The country that gave the world U2, Guiness beer, and the shamrock also seems to be on the cutting edge of educational technology, according to a story in Thursday’s Irish Times:
A GROUP of 18 secondary school pupils yesterday became the first students worldwide to replace their academic books with electronic devices. The first year students of Caritas College girls’ school in Ballyfermot, Dublin, each received an electronic book, pre-loaded with the required textbooks, as well as 50 classic novels including Moby Dick, Pride and Prejudice and Oliver Twist . The use of the electronic devices will mean a dramatic reduction in the weight of the pupils schoolbags, replacing more than 6kg (13.2lbs) of textbooks, workbooks, an English dictionary and a novel with a 400g (0.9lbs) e-book. In addition, the students will no longer need copybooks to take notes, as they can write and doodle on the electronic pages, similar to a regular copybook.
The pilot program has apparently been launched by Dublin based educational publishers Gill & Macmillan. Their director of sales is quoted as saying: “Although we believe that the widespread adoption of e-readers is some time off, this project allows us to determine how well they work in the classroom, how the pupils interact with them and to examine their potential.”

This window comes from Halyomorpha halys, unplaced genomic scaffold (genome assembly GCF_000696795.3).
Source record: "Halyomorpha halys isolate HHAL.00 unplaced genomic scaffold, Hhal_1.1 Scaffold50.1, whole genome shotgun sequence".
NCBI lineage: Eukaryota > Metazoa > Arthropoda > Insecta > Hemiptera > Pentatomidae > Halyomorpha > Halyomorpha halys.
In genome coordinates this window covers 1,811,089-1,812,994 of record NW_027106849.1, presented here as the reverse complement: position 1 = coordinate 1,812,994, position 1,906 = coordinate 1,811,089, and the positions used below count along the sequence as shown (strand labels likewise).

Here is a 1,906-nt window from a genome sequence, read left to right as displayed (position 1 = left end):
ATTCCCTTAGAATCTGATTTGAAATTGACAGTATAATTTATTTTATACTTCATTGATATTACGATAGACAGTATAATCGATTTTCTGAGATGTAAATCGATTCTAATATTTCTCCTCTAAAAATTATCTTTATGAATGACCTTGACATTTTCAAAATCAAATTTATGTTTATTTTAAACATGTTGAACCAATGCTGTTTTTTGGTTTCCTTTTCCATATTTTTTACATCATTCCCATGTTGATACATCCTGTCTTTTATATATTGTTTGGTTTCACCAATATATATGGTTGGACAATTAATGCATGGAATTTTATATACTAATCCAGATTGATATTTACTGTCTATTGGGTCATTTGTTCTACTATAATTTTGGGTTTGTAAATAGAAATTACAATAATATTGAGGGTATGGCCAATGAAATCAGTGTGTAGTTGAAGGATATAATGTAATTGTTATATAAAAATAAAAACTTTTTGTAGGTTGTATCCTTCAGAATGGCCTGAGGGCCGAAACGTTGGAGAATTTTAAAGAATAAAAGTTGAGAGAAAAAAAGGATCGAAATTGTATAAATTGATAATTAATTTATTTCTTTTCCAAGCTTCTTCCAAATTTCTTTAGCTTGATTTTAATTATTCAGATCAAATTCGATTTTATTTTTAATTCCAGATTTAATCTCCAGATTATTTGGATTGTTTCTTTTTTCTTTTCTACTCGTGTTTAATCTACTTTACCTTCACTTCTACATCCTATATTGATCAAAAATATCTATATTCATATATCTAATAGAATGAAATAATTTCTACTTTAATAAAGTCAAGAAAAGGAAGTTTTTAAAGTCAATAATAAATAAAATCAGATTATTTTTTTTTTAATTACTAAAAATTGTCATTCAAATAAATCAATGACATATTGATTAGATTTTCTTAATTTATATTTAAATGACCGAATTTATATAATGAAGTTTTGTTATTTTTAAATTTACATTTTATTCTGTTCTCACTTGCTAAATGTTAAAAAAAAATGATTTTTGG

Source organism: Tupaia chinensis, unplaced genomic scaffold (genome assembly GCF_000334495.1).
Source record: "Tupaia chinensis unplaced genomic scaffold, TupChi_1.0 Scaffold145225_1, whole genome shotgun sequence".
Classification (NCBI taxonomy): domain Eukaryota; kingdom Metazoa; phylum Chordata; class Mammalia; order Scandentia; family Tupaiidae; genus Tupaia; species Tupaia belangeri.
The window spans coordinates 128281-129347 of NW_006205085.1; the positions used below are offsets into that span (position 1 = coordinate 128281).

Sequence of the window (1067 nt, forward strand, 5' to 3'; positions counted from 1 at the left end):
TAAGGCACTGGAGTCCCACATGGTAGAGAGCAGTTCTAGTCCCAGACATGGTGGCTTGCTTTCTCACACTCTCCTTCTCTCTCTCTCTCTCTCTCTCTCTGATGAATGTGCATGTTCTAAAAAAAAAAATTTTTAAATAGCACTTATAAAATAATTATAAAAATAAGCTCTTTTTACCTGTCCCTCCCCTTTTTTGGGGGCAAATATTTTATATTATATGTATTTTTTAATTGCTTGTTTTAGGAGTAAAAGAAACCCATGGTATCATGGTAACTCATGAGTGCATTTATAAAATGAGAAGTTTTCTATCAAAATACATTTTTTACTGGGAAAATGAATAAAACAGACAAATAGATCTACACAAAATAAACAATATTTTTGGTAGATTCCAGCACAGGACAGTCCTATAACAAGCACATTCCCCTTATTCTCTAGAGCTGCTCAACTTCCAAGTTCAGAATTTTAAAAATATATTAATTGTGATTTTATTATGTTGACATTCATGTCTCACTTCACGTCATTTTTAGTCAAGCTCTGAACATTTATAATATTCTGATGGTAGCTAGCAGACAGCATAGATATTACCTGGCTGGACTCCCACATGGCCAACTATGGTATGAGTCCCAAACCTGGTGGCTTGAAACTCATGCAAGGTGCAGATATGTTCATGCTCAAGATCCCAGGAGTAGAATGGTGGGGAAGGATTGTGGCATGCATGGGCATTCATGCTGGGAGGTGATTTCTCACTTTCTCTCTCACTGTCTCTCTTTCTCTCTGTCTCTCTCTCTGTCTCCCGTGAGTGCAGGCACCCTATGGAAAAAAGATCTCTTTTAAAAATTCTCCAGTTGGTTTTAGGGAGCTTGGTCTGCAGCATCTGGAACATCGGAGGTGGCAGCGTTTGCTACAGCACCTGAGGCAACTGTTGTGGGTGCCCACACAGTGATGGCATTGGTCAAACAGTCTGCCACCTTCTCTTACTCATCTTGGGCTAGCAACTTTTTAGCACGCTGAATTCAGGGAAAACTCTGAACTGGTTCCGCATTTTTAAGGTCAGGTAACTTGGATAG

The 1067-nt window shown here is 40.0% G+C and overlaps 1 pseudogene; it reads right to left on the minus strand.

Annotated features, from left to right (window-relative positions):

The device being used for the pilot program is the Iliad, by iRex Technologies. It list for $599 U.S. and is generally regarded as the Mercedes of e-book readers. In addition to handling e-books (including PDFs), this device incorporates Wacom’s pen writing technology, allowing the user to write directly on the screen with a stylus. The mind boggles when imagining the scenario in which a student can carry all her books and notes in a 15 oz package that fits in her purse.
No doubt some critics will say that at this price, why not buy them all laptops, but you’d be hard pressed to find a laptop with handwriting recognition and touch screen technology incoroporated for $600. Besides, the electronic paper display is unbeatable for reading long passages of text. The iliad comes with built in wi-fi for downloading content wirelessly, as well as an optional ethernet hook-up, in contrast to the built in “Whispernet” feature of Amazon’s Kindle, which is based on Sprint’s high-speed mobile phone network.
This is a bold step for a publisher to take, assuming they are underwriting the full cost of the program. If this assumption is correct, this begs the question, (or several questions): Does Gill & Macmillan plan to migrate all its textbooks to an electronic medium? How is their economic model different from that of North American textbook publishers, who so far have shown little interest in adapting their content to an electronic format? And finally, could they please open a U.S. branch?
We will be following the progress of this experiment in digital publishing closely over the coming months. Stay tuned.